The Longest Ray
Mishenichnas Adar Marbim b’Simcha: entering Adar with joy increases the joy of the world. What bombast from the rabbis! Should we take this declaration seriously? Why Adar? Because it is the final month of the spiritual year, centering upon the holiday of Purim and anticipating Nisan which centers upon Pesach. Purim splays wild excesses about our nature—dangerous, uncontrolled. While anti-Semitism was still de rigueur in ancient Persia, the whole song of Purim impishly mocks Haman’s eliminationist scheme. How can we find G-dliness vis-à-vis genocidal intent? Abject fear is overcome through confidence in G-d. This holy self-esteem armours us. The joy, of course, is not ours to increase; by adhering to G-d’s joy in the world, we transcend ourselves. Joy: add here! If we sign off our year with joy, this joy promises to pulsate throughout the coming year. The face we wear as we exit one room is likely to be the face that enters the next room.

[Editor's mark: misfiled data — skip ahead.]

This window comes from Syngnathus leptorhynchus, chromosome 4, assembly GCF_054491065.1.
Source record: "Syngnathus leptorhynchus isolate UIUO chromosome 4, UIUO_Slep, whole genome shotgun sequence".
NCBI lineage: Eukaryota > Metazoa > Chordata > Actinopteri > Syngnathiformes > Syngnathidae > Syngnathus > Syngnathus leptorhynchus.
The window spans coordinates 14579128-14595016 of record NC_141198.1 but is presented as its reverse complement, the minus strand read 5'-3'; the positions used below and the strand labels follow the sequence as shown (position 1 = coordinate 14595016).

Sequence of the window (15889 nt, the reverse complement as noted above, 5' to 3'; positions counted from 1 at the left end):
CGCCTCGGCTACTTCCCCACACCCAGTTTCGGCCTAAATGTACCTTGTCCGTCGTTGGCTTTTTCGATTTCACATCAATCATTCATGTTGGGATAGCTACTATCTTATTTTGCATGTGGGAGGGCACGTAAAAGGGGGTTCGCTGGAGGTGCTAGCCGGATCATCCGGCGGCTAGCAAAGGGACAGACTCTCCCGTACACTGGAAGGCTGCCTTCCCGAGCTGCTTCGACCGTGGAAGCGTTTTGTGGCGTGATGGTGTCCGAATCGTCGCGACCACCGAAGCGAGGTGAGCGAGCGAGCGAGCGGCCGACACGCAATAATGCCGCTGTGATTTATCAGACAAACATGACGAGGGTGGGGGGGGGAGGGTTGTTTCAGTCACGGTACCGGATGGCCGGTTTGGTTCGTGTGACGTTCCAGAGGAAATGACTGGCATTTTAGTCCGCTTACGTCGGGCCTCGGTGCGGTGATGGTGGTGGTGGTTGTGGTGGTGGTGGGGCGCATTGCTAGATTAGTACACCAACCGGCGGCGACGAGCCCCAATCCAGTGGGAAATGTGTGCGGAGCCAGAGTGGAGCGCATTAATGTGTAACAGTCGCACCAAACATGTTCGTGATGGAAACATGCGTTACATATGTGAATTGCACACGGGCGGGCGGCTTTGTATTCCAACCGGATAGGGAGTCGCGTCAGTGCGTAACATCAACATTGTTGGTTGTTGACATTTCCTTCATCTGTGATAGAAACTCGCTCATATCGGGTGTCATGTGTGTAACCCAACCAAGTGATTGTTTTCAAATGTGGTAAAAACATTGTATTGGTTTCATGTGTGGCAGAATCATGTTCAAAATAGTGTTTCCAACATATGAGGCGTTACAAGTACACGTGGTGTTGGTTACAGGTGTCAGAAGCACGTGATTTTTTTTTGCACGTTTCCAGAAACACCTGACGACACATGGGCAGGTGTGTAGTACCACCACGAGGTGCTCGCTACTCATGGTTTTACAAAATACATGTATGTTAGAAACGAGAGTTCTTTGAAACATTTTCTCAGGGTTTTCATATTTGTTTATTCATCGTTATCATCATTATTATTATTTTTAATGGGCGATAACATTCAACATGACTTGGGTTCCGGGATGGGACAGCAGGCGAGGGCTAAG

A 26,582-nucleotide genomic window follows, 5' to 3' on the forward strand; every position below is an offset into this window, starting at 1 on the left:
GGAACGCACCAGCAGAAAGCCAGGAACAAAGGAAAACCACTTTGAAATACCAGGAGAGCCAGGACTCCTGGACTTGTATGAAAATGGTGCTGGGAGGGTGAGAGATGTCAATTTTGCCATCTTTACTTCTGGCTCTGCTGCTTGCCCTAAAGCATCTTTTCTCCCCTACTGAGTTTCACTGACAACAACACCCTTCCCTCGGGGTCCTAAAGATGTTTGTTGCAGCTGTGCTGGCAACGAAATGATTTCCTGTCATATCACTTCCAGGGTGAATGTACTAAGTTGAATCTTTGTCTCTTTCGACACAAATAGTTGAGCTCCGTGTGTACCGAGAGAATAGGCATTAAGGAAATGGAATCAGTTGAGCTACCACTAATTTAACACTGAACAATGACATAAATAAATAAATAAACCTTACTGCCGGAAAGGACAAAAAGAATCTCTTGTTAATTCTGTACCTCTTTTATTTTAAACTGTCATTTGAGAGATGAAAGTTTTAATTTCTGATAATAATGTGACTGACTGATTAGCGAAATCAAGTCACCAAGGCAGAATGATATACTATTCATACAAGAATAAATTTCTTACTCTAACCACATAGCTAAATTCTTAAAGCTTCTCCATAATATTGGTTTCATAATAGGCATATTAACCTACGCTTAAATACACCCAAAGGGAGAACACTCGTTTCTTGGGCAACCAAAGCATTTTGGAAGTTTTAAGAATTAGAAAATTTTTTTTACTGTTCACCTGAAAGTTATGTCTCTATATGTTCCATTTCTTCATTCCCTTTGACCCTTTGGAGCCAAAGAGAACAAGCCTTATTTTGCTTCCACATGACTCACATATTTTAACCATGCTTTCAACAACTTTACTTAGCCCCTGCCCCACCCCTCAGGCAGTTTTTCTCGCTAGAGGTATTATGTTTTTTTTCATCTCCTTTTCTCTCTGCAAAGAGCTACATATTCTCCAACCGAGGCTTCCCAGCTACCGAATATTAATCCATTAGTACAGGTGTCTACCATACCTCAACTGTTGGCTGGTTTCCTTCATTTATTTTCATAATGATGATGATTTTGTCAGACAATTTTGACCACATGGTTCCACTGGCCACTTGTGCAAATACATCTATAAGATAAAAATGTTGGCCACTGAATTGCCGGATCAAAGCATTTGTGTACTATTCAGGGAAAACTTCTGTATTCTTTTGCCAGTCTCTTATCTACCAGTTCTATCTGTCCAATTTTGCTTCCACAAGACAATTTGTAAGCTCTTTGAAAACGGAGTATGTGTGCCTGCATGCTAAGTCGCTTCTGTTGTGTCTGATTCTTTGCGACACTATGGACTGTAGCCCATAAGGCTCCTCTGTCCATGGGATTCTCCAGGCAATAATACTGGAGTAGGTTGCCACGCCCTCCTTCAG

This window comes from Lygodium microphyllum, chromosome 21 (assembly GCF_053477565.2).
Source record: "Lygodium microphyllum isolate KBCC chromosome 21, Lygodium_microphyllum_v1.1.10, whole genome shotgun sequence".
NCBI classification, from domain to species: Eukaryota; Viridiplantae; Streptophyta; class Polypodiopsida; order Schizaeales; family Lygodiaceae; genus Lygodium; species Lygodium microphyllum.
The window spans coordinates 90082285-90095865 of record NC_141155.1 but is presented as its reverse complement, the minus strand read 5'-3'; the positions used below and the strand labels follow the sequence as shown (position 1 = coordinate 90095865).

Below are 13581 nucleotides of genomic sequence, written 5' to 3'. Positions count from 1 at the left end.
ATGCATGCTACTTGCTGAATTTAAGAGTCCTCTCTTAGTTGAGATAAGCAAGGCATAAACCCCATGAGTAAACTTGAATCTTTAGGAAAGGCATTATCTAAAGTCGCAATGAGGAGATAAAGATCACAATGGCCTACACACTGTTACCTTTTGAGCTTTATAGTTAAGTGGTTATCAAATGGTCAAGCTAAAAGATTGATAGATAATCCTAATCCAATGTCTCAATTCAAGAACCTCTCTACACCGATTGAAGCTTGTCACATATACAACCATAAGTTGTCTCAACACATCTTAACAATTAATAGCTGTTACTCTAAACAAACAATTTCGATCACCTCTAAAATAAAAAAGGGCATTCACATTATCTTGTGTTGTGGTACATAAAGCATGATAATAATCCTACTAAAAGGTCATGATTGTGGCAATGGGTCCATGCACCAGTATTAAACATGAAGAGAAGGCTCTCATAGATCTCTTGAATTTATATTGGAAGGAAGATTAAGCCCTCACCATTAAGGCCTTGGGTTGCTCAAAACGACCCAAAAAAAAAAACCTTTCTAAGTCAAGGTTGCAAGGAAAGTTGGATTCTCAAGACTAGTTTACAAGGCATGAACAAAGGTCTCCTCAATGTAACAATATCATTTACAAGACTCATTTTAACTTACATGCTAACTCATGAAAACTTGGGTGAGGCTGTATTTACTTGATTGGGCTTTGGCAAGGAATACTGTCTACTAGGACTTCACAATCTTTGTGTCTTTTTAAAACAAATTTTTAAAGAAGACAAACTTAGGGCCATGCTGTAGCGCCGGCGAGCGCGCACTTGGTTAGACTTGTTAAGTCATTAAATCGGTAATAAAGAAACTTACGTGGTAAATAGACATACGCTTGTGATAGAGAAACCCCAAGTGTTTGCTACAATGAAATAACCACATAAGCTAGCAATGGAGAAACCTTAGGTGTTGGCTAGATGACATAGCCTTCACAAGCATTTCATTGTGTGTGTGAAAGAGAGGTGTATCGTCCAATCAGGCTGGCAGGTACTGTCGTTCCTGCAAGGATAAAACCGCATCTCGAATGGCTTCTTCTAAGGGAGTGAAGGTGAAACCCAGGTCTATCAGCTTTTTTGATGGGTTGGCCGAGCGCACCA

Nisan marks the first month of our nationhood, whereas Tishrei marks the first month of humanity’s creation. We know that we are commanded by G-d in Tishrei to celebrate Sukkot with majestic joy. Does this joy wane? Or will it sustain as we follow the seasons from fall through winter and emerge into redemptive springtime at the end of Adar? Surefooted we have embraced the dark slant of the sun’s autumnal rays, secure in the knowledge that latent light will be the harbinger of brighter times. This parallels our attitude of basic trust in G-d’s order: “There was evening and there was morning” (Bereishit 1:5). Sunset’s onset allows for clear contemplation anticipating our fulfilment of mitzvot in daylight. In Jewish time, fading rays begin our every day, and similarly they begin our calendar year. If we can sustain joy and laughter through the first half of our calendar, the darker half, why not reverberate them into z’man cheiruteinu, the season of our liberation? And from here to the brilliance of the summertime solstice, through Shavuot with its cobalt blue skies opening eyes to Sinai’s prize (the definition of desert is cloudlessness), and forward through the equinox portal of Rosh HaShanah and once more to Sukkot—joy of creation into joy of nation into joy of creation. From the universal to the particular and back to the universal, joy of self and joy of all. We slingshot our simcha around the world as our world boomerangs around the sun. What a beautiful teaching of Judaism: to live each day in the happy equipoise of G-d’s Presence. Chag Purim Sameach v’Chag HaMatzot Sameach.